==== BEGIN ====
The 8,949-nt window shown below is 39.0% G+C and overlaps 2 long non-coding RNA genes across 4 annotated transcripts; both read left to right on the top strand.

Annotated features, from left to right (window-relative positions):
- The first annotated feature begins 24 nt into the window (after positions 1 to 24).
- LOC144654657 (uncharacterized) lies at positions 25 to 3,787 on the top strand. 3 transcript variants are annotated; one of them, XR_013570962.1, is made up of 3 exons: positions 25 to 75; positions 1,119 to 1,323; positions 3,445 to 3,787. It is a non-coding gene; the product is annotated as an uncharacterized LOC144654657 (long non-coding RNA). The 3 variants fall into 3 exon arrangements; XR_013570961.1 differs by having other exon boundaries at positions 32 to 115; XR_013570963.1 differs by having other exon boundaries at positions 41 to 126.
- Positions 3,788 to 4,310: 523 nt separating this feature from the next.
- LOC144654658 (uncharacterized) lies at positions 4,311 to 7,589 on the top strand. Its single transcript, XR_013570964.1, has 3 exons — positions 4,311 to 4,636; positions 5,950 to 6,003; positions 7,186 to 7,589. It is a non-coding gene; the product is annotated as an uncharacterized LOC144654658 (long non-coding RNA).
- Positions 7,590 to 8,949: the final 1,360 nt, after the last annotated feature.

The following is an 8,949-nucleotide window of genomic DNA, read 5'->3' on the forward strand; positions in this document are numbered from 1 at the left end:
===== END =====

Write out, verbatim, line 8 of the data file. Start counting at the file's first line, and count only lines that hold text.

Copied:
The following is an 8,949-nucleotide window of genomic DNA, read 5'->3' on the forward strand; positions in this document are numbered from 1 at the left end: